Editorial

The Editorial Board in collaboration with Beatrice Michaelis and Martin Zierold

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The conceptual footing of On_Culture, reflected in the pilot issue on “Emergence/Emergency,” is kept up in the second issue with its focus on “The Nonhuman.” There could not have been a better turnout for this issue, and the Editorial Board is particularly proud to present a collection of eight double-blind peer reviewed academic _Articles and two _Perspectives, all of which investigate, problematize, and develop key concepts and methods in the field.

Contemporary scholars draw our attention to matter, networks, affect, objects, and media in order to show how other entities act and shape our world. They argue that making these nonhuman entities visible helps us better engage with the contemporary moment and address twenty-first-century challenges such as global climate change, the collapse of financial markets, and nonhuman internet traffic. The nonhuman has been approached from such diverse fields as actor-network theory, affect theory, animal studies, assemblage theory, new media theory, new materialism, speculative and object-oriented realism or systems theory.

Turning towards the nonhuman in the study of culture, however, was not just about ‘contemporary thought’ — it was and is about politics, knowledge, and embodied experience both in the present and throughout history. Thus a “nonhuman turn” in the study of culture might just as well be described as a “re/turn of the nonhuman,” as research on the cultural and social relations of human and nonhuman actors can be traced to a variety of different intellectual and theoretical developments throughout the last decades of the twentieth century and well before.

A stimulus for the second issue of On_Culture was the 2013 conference on “The Re/Turn of the Nonhuman in the Study of Culture,” held at the International Graduate Centre for the Study of Culture (GCSC). Organized in close collaboration with C21’s director Richard Grusin, the conference looked at how, more often than not, academic research today tries to solve issues of the twenty-first century with concepts from the twentieth century in institutional frameworks of the nineteenth century. The humanities are a case in point: important as they have been in the past and continue to be in the present, the very term ‘humanities’ can be seen as somewhat problematic today, as it implies an exclusive focus on humans and humanity. There is, however, hardly an issue of cultural or social concern today which does not involve complex entanglements of human and nonhuman actors.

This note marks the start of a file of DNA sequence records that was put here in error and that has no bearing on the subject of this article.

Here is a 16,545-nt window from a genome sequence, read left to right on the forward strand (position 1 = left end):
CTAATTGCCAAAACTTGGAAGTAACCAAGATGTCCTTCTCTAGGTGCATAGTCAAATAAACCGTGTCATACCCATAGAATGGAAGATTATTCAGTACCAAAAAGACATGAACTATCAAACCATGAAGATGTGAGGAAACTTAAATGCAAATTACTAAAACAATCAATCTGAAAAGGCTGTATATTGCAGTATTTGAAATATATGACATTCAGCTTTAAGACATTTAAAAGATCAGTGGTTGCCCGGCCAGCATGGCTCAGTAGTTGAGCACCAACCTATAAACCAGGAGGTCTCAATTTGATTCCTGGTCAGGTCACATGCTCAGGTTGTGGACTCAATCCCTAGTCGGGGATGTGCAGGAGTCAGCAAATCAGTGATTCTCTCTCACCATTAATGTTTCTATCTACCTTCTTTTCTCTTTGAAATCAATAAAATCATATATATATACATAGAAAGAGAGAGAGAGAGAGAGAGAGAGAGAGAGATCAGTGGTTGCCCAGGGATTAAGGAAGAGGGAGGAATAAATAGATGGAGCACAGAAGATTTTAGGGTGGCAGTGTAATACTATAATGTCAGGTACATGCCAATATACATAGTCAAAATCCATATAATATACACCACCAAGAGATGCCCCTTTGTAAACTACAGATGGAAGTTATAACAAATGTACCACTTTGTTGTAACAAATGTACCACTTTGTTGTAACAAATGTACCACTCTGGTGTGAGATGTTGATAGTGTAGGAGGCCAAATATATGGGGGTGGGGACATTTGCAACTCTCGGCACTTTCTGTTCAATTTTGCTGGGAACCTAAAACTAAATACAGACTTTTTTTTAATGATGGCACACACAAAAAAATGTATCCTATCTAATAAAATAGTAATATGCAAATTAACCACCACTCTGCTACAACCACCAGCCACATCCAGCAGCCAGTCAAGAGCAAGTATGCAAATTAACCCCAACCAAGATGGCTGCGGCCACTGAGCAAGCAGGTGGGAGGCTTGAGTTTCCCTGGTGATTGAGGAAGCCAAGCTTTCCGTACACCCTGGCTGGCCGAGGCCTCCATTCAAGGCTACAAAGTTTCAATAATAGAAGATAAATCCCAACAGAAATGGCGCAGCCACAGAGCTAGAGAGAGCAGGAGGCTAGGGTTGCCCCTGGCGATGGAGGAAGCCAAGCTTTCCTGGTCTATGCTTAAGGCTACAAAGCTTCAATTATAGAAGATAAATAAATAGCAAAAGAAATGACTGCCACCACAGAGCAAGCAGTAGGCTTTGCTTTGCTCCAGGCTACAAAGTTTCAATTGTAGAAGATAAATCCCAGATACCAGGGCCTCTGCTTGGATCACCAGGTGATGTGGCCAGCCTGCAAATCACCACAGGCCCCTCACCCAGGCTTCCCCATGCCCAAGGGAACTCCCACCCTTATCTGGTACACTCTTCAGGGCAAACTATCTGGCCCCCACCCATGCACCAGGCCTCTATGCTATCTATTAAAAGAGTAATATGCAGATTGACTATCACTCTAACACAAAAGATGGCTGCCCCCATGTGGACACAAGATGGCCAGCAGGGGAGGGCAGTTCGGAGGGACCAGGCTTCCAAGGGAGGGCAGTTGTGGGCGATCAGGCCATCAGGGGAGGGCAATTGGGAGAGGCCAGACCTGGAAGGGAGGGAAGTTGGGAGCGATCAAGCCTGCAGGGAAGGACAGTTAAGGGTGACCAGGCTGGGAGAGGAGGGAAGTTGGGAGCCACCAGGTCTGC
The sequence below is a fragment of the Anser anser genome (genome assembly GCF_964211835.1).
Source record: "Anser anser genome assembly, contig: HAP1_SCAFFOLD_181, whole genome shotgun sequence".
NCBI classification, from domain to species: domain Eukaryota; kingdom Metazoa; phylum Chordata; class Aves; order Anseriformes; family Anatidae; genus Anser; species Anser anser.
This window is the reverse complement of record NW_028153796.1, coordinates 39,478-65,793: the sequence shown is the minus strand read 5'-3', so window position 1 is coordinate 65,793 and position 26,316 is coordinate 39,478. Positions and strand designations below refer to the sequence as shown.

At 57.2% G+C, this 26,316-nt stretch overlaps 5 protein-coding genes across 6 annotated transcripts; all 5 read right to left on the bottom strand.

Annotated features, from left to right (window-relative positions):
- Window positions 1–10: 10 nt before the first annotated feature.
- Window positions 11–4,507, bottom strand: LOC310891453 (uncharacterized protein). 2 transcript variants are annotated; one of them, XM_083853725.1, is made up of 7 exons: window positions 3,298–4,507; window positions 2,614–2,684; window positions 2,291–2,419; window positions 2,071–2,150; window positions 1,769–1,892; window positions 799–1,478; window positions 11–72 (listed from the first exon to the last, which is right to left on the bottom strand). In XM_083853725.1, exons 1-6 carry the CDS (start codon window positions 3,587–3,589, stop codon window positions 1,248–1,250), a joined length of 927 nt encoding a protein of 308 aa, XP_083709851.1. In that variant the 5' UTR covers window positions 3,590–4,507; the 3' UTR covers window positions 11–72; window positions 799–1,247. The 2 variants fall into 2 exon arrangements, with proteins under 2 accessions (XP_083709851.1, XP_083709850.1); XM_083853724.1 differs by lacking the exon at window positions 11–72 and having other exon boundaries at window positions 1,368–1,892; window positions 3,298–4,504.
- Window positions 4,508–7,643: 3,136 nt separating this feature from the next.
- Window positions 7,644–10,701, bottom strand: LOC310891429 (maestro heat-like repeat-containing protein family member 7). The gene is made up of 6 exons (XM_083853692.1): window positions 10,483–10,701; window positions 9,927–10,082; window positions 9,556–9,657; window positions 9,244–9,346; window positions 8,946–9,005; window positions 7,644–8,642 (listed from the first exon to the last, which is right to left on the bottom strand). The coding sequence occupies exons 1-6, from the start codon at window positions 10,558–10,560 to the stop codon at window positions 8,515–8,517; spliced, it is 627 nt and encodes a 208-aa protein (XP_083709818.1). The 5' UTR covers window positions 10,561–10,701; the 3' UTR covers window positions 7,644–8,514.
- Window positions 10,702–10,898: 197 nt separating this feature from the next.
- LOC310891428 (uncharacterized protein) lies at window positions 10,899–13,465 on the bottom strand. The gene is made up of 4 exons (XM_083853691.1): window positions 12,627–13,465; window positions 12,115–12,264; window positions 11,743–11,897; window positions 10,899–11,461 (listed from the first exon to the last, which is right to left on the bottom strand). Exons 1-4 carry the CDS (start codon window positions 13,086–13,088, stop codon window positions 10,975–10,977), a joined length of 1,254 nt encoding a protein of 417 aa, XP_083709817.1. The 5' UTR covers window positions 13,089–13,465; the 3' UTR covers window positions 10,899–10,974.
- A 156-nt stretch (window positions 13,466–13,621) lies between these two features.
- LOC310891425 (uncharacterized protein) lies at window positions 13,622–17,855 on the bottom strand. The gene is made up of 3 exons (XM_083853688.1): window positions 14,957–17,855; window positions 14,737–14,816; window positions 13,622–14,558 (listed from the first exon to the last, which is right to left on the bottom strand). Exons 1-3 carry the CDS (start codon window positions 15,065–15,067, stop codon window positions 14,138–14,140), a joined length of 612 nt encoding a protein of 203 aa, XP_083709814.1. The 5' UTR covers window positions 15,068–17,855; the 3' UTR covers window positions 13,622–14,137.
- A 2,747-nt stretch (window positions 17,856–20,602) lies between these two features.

While the conference, from which some of the academic articles in this issue derive, also acknowledged the discourse on a ‘posthuman turn’ as an important inspiration, it treated the ‘nonhuman’ as a distinct concept which differs from posthumanism in important ways. Like the posthuman, the nonhuman aims to widen the scholarly perspective to include other natural, cultural, and social actors than humans; however, it does not claim a historic shift from humanism to posthumanism, but rather advocates research that takes into account the various complex relations of humans and nonhumans in contemporary as well as historical cultural and social formations. Given the conference’s focus on concepts, concerns, and challenges within the field and its openness towards forms of expression other than academic articles (e.g., performances and video installations), it naturally fitted into the framework of On_Culture.

Resulting from a collaborative effort between the Editorial Board of On_Culture and the conference organizers, this volume sheds light on the concept of the nonhuman through the lens of various fields such as material culture studies, literary studies, media studies, organization studies and (political) philosophy. The contributions focus on the role of nonhuman entities and objects in literature, in the home, in nursing, and on the “non-human as such.” Other foci include a media theory of nonhuman voices, the interrelations between technology and spectral animal bodies in the digital age, and the nonhuman in relation to cultural practices in organizational life-worlds.

The academic articles are complemented by the _Perspectives on visual culture and communicative practices of transnational memory in the Axis History Forum. The contributions in this second issue demonstrate that foregrounding the nonhuman enables a better engagement with contemporary issues such as global warming, the Anthropocene, digital culture, and clean and dirty work, as well as the political implications and entanglements of these matters.

We would like to extend our gratitude to the authors who shared their ideas with us and to an excellent team of proofreaders and peer-reviewers whose work is greatly appreciated.

The Editorial Board in collaboration with Beatrice Michaelis and Martin Zierold

Giessen, November 2016

_How to cite

The Editorial Board. “Editorial.” On_Culture: The Open Journal for the Study of Culture 2 (2016). <http://geb.uni-giessen.de/geb/volltexte/2016/12350/>.